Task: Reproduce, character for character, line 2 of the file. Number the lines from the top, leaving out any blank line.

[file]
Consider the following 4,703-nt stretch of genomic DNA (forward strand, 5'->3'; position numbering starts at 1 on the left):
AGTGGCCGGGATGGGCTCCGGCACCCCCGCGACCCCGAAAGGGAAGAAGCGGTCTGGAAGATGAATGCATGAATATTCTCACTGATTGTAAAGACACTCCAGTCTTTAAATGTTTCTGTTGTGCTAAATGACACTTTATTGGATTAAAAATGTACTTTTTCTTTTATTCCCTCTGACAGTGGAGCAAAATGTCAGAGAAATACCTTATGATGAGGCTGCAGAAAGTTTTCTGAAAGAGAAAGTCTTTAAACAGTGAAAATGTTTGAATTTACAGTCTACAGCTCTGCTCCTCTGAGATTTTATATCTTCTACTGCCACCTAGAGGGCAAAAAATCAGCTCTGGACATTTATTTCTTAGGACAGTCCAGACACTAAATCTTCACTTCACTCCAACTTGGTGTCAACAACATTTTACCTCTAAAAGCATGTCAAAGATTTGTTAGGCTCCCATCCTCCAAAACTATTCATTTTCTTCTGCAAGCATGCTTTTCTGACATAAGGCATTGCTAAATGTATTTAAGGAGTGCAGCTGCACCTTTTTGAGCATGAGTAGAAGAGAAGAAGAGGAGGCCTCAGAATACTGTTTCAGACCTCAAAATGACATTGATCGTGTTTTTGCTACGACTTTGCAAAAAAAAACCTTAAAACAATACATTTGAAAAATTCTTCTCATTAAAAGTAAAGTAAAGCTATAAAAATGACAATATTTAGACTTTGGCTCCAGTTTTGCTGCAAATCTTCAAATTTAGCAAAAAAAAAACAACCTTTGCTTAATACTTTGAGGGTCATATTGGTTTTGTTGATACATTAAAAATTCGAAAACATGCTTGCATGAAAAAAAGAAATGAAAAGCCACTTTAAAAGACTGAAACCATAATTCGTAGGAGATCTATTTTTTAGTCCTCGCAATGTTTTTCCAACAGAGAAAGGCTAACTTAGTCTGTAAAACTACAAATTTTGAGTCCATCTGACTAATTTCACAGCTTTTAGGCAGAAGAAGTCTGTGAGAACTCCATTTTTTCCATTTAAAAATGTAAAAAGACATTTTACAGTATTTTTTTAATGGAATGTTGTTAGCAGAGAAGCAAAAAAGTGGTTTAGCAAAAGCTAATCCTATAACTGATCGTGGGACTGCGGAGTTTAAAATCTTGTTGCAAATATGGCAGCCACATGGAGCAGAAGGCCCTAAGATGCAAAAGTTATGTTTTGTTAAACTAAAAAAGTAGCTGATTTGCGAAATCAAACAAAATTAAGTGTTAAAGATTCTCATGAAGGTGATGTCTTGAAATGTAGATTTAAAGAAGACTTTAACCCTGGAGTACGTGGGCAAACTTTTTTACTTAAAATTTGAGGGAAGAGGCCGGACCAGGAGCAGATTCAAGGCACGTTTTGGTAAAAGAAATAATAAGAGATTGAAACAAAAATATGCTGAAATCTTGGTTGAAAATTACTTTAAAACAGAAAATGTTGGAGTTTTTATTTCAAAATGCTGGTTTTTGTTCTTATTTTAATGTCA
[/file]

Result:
AGTGGCCGGGATGGGCTCCGGCACCCCCGCGACCCCGAAAGGGAAGAAGCGGTCTGGAAGATGAATGCATGAATATTCTCACTGATTGTAAAGACACTCCAGTCTTTAAATGTTTCTGTTGTGCTAAATGACACTTTATTGGATTAAAAATGTACTTTTTCTTTTATTCCCTCTGACAGTGGAGCAAAATGTCAGAGAAATACCTTATGATGAGGCTGCAGAAAGTTTTCTGAAAGAGAAAGTCTTTAAACAGTGAAAATGTTTGAATTTACAGTCTACAGCTCTGCTCCTCTGAGATTTTATATCTTCTACTGCCACCTAGAGGGCAAAAAATCAGCTCTGGACATTTATTTCTTAGGACAGTCCAGACACTAAATCTTCACTTCACTCCAACTTGGTGTCAACAACATTTTACCTCTAAAAGCATGTCAAAGATTTGTTAGGCTCCCATCCTCCAAAACTATTCATTTTCTTCTGCAAGCATGCTTTTCTGACATAAGGCATTGCTAAATGTATTTAAGGAGTGCAGCTGCACCTTTTTGAGCATGAGTAGAAGAGAAGAAGAGGAGGCCTCAGAATACTGTTTCAGACCTCAAAATGACATTGATCGTGTTTTTGCTACGACTTTGCAAAAAAAAACCTTAAAACAATACATTTGAAAAATTCTTCTCATTAAAAGTAAAGTAAAGCTATAAAAATGACAATATTTAGACTTTGGCTCCAGTTTTGCTGCAAATCTTCAAATTTAGCAAAAAAAAAACAACCTTTGCTTAATACTTTGAGGGTCATATTGGTTTTGTTGATACATTAAAAATTCGAAAACATGCTTGCATGAAAAAAAGAAATGAAAAGCCACTTTAAAAGACTGAAACCATAATTCGTAGGAGATCTATTTTTTAGTCCTCGCAATGTTTTTCCAACAGAGAAAGGCTAACTTAGTCTGTAAAACTACAAATTTTGAGTCCATCTGACTAATTTCACAGCTTTTAGGCAGAAGAAGTCTGTGAGAACTCCATTTTTTCCATTTAAAAATGTAAAAAGACATTTTACAGTATTTTTTTAATGGAATGTTGTTAGCAGAGAAGCAAAAAAGTGGTTTAGCAAAAGCTAATCCTATAACTGATCGTGGGACTGCGGAGTTTAAAATCTTGTTGCAAATATGGCAGCCACATGGAGCAGAAGGCCCTAAGATGCAAAAGTTATGTTTTGTTAAACTAAAAAAGTAGCTGATTTGCGAAATCAAACAAAATTAAGTGTTAAAGATTCTCATGAAGGTGATGTCTTGAAATGTAGATTTAAAGAAGACTTTAACCCTGGAGTACGTGGGCAAACTTTTTTACTTAAAATTTGAGGGAAGAGGCCGGACCAGGAGCAGATTCAAGGCACGTTTTGGTAAAAGAAATAATAAGAGATTGAAACAAAAATATGCTGAAATCTTGGTTGAAAATTACTTTAAAACAGAAAATGTTGGAGTTTTTATTTCAAAATGCTGGTTTTTGTTCTTATTTTAATGTCA